Animal preparation. While under isoflurane anesthesia, subjects were prepared for stereotaxical implanting of a 22 gauge guide cannula (Plastics One) into the right hemisphere; the guide cannula was aimed 1.0 mm above the target region. Coordinates (Paxinos and Watson, 1986) for placements into the posterior VTA were 5.4 mm posterior to bregma, 2.1 mm lateral to the midline, and 8.5 mm ventral from the surface of the skull at a 10° angle to the vertical. Coordinates for placements into the anterior VTA were 4.8 mm posterior to bregma, 2.1 mm lateral to the midline, and 8.5 mm ventral from the surface of the skull at a 10° angle to the vertical. In between experimental sessions, a 28 gauge stylet was placed into the guide cannula and extended 0.5 mm beyond the tip of the guide. After surgery, rats were housed individually and allowed to recover 7–10 d. Animals were handled for at least 5 min daily after the fourth recovery day. Subjects were not acclimated to the experimental chambers before the commencement of data collection, nor did they receive any prior operant training.
General test condition. For testing, subjects were brought to the testing room, the stylet was removed, and the injection cannula was screwed into place. To avoid trapping air at the tip of the injection cannula, the infusion current was delivered for 5 sec during insertion of the injector, which resulted in a single noncontingent administration of infusate at the beginning of the session. Injection cannulas extended 1.0 mm beyond the tip of the guide. The test chamber was equipped with two levers. Depression of the “active lever” (FR1 schedule of reinforcement) caused the delivery of a 100 nl bolus of infusate over 5 sec, followed by a 5 sec timeout period. During both the 5 sec infusion period and 5 sec timeout period, responses on the active lever were recorded but did not produce additional infusions. Responses on the “inactive lever” were recorded but did not result in infusions. The assignment of active and inactive lever with respect to the left or right position was counterbalanced among subjects. However, the active and inactive levers remained the same for each rat throughout the experiment. No shaping technique was used to facilitate the acquisition of lever responses. The number of infusions and responses on the active and inactive lever were recorded. The duration of each test session was 4 hr, and sessions occurred every other day.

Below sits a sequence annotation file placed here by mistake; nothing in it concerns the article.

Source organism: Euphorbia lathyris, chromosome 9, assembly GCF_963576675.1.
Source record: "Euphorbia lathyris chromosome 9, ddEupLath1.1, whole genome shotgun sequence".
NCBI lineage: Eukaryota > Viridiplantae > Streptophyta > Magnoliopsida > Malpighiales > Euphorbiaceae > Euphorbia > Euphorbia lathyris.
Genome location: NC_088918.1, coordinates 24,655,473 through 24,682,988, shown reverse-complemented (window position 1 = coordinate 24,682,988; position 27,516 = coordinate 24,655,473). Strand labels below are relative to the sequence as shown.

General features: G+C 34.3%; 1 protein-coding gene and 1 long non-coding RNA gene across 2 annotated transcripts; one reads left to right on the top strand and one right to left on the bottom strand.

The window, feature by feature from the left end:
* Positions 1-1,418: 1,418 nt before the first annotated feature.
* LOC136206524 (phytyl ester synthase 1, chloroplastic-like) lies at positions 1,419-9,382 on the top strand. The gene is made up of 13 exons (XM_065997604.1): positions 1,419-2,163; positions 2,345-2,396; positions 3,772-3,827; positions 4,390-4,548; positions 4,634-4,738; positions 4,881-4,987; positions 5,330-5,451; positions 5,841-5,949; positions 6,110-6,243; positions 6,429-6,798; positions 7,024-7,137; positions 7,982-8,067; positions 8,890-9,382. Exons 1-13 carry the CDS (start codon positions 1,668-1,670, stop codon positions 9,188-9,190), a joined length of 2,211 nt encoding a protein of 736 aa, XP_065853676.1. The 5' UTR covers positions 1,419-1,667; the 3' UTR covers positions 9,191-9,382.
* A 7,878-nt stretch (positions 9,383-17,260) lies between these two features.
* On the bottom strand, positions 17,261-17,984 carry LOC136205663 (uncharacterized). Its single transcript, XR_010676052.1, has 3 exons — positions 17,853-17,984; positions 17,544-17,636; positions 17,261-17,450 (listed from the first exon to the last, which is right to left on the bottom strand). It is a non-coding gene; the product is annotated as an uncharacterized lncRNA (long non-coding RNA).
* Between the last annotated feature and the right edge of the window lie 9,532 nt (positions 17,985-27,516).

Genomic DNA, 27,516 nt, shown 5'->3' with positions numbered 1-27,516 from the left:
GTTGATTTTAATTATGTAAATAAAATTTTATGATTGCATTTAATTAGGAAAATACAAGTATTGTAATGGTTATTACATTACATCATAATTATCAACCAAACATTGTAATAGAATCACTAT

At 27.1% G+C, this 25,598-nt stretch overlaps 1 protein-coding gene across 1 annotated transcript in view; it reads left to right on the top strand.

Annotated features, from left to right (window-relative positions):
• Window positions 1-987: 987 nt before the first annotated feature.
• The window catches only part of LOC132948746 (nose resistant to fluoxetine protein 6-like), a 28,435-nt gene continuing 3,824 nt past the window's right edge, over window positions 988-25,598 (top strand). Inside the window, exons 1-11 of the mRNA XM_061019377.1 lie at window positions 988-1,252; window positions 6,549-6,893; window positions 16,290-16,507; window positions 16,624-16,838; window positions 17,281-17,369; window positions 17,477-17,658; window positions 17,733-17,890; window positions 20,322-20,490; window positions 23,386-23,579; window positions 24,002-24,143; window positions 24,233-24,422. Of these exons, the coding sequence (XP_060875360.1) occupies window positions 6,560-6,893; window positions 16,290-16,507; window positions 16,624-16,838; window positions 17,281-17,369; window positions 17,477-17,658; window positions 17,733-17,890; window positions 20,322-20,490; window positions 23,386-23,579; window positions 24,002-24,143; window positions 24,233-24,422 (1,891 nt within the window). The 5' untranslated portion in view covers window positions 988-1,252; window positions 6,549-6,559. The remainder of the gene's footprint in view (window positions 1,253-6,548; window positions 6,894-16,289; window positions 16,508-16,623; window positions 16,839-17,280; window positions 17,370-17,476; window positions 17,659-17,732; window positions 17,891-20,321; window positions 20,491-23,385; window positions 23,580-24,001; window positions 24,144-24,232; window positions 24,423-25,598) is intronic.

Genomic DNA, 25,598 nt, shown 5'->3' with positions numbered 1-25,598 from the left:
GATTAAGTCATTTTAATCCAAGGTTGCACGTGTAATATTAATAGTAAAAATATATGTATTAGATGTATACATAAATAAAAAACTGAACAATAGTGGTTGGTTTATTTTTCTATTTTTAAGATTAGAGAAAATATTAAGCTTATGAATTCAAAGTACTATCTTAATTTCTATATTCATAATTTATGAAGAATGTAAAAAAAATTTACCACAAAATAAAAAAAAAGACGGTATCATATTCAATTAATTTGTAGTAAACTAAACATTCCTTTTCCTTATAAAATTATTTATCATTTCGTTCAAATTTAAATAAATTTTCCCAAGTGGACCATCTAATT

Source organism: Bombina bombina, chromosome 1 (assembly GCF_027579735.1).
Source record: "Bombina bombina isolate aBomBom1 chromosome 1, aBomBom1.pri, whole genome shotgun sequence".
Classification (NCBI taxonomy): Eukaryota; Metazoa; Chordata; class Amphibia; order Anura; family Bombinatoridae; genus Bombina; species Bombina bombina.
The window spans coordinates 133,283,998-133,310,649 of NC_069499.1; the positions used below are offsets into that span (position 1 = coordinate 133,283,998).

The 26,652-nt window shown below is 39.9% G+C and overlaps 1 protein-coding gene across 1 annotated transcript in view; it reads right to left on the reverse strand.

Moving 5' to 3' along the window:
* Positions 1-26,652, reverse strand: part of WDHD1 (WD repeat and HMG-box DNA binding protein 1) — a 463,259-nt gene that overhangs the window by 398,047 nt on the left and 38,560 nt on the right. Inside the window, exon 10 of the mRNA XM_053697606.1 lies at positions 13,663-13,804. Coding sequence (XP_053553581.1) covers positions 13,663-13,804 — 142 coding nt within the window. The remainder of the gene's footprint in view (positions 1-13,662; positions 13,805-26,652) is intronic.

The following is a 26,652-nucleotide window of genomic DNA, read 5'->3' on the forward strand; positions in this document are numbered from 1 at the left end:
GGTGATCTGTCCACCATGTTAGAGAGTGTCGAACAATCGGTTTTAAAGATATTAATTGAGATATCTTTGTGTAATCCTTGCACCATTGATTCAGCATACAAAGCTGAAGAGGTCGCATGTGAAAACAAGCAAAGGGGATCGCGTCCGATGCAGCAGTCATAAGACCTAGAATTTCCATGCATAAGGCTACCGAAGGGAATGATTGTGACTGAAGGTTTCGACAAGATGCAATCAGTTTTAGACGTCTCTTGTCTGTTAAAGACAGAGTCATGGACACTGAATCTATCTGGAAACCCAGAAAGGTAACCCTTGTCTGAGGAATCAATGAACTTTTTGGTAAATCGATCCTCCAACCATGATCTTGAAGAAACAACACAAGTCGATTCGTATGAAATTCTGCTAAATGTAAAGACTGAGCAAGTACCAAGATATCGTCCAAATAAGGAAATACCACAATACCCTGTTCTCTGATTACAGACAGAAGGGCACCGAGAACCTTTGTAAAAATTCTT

Dose response. For the posterior VTA, Wistar rats were assigned randomly to one of eight groups (n = 5–8/group). A vehicle group received infusions of aCSF for all seven sessions. The other groups received infusions of 75, 100, 150, 200, 250, 300, or 400 mg% (16.5–88 mm) EtOH for the first four sessions. During the fifth and sixth sessions, all animals received infusions of aCSF. In the seventh session, rats were allowed to respond for their originally assigned infusate. A previous study indicated that stable responding on the EtOH lever was attained by sessions 3 and 4, extinction was reached within two sessions, and responding on the active lever was reinstated within one session when EtOH was restored in female Wistar rats (Rodd-Henricks et al., 2000). In addition, six rats from various EtOH groups (one with 100 mg%, two with 150 mg%, one with 200 mg%, one with 250 mg%, and one with 400 mg%) had placements outside the VTA. These subjects were collapsed across infusate groups and served as a neuroanatomical control. A total 60 Wistar rats completed the ICSA dose–response experiment.
For the anterior VTA placements, animals were assigned randomly to one of five groups (n = 7/group). One group (vehicle group) received infusions of aCSF over the seven sessions. The other groups received infusions of 100, 200, 300, or 400 mg% EtOH for the first four sessions. During the fifth and sixth sessions, all animals received infusions of aCSF. On the seventh session day, rats were allowed to respond for their originally assigned infusate. This paradigm was identical to that for rats implanted with guide cannulas aimed at the posterior VTA.